The district court held that Sec. 504 did not require the Commission to undertake affirmative actions in providing services to a client who has resisted such services. Dist.Ct. at 4-5. In Davis, a nursing program rejected plaintiff because an audiologist reported that plaintiff's deafness would preclude her from participating in the clinical portion of the training program and from performing effectively as a nurse in a variety of situations. Plaintiff argued in part that the school should have restructured the program so that her handicap would not bar her participation. The Supreme Court responded that Sec. 504 did not require such substantial program modifications. The court held that the statute mandated "evenhanded treatment of qualified handicapped persons" in programs receiving federal funds, but did not require those programs to undertake "affirmative efforts" to overcome the disabilities of handicapped persons. 442 U.S. at 410, 99 S. Ct. at 2369.4 See Colin & Alan K. v. Schmidt, 715 F.2d 1 at 8-9 (1st Cir. 1983).
Given the "limited mandate imposed upon federal fund recipients under section 504", Massachusetts Coalition of Citizens v. Civil Defense Agency, 649 F.2d at 76, and plaintiff's apparent recalcitrance toward various services offered by defendants, we cannot say that the district court misread the law in granting defendants' motion for summary judgment on plaintiff's Sec. 504 claim. The MRC offered plaintiff several alternative reading programs and provided him with extensive administrative review of MRC decisions with which he was dissatisfied. The record before us does not indicate that the MRC provided plaintiff with substandard services, either because of his handicap or for any other reason. See Colin K. v. Schmidt, 536 F. Supp. 1375, 1388 (D.R.I. 1982) (funding residential placement for learning disabled children constituted "affirmative conduct" not required by RHA), aff'd sub nom. Colin & Alan K. v. Schmidt, 715 F.2d 1 at 9 (1st Cir. 1983).
We hold that the district court acted correctly in dismissing plaintiff's declaratory and injunctive claims as moot, in dismissing the Massachusetts Rehabilitation Commission as a defendant on Eleventh Amendment grounds, and in awarding summary judgment against plaintiff's claims under the due process clause of the Fourteenth Amendment and under section 504 of the Rehabilitation Act.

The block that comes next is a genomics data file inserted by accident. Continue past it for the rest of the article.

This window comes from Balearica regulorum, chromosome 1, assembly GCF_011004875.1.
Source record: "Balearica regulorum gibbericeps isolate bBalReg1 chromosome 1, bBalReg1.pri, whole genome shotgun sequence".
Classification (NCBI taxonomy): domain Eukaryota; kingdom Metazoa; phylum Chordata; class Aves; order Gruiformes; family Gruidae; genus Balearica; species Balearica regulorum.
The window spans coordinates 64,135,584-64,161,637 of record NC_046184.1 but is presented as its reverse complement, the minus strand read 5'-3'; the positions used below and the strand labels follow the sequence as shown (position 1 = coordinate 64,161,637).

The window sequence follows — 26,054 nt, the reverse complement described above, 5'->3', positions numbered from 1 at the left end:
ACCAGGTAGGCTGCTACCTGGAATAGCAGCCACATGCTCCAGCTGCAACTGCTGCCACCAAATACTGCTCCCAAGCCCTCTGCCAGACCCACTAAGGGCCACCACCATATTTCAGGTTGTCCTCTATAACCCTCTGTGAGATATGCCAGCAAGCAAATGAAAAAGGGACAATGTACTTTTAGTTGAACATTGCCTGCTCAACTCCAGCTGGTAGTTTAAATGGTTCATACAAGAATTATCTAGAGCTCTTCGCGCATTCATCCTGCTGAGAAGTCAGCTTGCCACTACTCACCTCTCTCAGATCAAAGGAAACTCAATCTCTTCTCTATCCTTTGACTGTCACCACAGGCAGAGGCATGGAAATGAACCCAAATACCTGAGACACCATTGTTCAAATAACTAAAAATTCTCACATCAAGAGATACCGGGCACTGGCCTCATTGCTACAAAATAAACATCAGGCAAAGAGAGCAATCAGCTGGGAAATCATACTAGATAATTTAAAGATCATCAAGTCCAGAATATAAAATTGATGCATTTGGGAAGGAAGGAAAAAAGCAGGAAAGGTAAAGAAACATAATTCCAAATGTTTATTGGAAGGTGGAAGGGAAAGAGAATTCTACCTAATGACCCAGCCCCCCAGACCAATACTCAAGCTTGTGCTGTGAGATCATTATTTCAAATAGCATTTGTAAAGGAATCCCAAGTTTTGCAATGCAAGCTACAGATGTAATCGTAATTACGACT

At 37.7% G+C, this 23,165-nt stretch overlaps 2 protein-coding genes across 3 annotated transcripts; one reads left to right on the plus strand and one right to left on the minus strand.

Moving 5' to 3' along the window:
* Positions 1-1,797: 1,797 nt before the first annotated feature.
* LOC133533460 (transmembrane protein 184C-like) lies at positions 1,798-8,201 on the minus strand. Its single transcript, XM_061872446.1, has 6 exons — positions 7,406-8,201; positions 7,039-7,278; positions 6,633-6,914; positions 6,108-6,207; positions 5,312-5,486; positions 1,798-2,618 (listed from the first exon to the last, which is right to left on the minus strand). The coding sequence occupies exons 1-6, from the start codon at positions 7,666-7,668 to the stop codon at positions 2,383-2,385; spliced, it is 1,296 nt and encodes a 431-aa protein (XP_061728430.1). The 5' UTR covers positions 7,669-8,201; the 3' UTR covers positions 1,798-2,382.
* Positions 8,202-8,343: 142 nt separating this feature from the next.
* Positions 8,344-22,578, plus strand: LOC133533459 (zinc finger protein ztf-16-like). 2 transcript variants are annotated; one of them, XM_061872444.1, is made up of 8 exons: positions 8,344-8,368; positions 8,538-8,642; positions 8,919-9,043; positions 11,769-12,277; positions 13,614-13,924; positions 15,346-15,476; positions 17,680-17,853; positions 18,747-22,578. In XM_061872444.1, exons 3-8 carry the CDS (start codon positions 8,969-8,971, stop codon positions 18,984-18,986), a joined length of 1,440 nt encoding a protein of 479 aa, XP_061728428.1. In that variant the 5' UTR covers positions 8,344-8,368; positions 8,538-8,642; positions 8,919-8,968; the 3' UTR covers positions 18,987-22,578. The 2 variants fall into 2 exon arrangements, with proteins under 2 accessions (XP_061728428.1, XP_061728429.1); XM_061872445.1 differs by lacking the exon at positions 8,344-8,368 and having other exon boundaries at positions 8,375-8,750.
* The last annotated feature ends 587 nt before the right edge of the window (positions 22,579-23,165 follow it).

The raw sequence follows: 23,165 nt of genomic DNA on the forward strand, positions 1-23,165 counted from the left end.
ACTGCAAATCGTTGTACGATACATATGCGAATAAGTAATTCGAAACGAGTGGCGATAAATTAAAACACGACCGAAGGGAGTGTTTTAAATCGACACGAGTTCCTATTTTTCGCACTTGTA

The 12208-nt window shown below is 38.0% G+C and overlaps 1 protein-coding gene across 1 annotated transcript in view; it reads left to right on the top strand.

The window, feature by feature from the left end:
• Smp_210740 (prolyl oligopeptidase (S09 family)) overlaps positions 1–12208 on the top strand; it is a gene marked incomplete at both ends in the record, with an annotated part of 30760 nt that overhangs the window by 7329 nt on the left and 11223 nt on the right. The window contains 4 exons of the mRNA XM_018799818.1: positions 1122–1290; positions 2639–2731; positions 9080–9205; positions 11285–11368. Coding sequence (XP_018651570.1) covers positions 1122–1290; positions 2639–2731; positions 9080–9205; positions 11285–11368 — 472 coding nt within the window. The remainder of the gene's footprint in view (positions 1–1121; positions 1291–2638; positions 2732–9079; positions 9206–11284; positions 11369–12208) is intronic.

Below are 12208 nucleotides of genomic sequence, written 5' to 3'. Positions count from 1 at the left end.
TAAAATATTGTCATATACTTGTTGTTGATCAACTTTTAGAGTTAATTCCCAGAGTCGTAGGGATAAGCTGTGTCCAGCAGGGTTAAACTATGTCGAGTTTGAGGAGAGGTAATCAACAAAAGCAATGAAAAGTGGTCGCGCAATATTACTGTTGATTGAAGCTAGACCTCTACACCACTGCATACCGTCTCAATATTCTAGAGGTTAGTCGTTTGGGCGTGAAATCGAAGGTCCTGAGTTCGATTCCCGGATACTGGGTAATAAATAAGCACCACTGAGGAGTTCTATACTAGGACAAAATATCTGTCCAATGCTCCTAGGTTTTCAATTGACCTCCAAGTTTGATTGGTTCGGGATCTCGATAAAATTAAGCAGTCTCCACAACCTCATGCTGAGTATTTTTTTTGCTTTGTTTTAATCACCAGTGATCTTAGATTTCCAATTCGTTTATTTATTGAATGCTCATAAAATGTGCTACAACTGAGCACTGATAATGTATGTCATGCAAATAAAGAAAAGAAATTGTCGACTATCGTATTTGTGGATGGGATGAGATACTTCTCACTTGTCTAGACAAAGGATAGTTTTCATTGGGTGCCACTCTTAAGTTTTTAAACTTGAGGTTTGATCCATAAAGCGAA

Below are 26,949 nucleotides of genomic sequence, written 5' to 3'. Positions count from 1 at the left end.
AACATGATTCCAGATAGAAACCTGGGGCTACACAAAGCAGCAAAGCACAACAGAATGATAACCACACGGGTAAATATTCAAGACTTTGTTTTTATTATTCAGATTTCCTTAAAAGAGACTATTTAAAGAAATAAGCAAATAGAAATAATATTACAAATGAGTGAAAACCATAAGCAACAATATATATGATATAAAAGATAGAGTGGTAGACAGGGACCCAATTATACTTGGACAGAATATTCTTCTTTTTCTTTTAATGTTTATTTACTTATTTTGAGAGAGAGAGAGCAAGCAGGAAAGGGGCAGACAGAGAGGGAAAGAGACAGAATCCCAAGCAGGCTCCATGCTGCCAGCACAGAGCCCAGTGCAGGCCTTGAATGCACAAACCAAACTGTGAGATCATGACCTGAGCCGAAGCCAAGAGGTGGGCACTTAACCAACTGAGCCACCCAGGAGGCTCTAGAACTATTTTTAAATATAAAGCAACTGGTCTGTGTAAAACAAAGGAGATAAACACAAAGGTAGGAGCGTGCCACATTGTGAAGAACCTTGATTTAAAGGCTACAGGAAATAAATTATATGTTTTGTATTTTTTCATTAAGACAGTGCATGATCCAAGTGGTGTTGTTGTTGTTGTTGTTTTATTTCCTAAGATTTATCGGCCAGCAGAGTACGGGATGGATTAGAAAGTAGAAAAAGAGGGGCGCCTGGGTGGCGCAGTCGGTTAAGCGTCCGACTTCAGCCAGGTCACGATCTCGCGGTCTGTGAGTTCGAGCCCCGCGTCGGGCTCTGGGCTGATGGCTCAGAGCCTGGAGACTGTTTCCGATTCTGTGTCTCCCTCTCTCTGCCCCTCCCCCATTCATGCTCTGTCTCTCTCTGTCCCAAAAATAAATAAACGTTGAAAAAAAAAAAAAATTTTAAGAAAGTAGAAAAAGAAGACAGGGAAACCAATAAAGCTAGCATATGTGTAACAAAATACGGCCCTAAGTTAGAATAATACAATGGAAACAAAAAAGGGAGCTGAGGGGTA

The order of the District Court is affirmed. The parties shall bear their own costs on appeal.
Section 504 provides, in relevant part:
"No otherwise qualified handicapped individual in the United States, as defined in section 706(7) of this title, shall, solely by reason of his handicap, be excluded from the participation in, be denied the benefits of, or be subjected to discrimination under any program or activity receiving Federal financial assistance ...."
As explained below, infra pp. 4-5, courts have uniformly implied a cause of action under section 504, but have split on whether that cause of action can be brought for damages
This court's recent decision in Colin & Alan K. v. Schmidt, 715 F.2d 1 at 9-10 (1st Cir. 1983), does not hold otherwise. Plaintiffs, learning disabled children, sued under both the Education of All Handicapped Children Act (EAHCA), 20 U.S.C. § 1401 et seq., and Sec. 504 of the Rehabilitation Act of 1973, 29 U.S.C. § 794. Since damages were unavailable under the more specific remedial scheme of the EAHCA, this court found that Congress intended to limit plaintiffs suing under both statutes to prospective relief. This court did not permit plaintiffs to avoid the EAHCA's limitations by recourse to the more general terms of Sec. 504 of the RHA, because in the context presented, "the substantive rights imposed by the RHA derive[d] wholly from the substantive requirements of the EAHCA." Slip op. at 19. The Schmidt holding is inapposite where, as here, the EAHCA does not apply, and plaintiff seeks enforcement of his substantive rights granted solely under Sec. 504
The Court did note, however, that "refusal to modify an existing program might become unreasonable and discriminatory" and therefore violate Sec. 504 if such modifications would not "impos[e] undue financial and administrative burdens upon a State." 442 U.S. at 412-13, 99 S. Ct. at 2370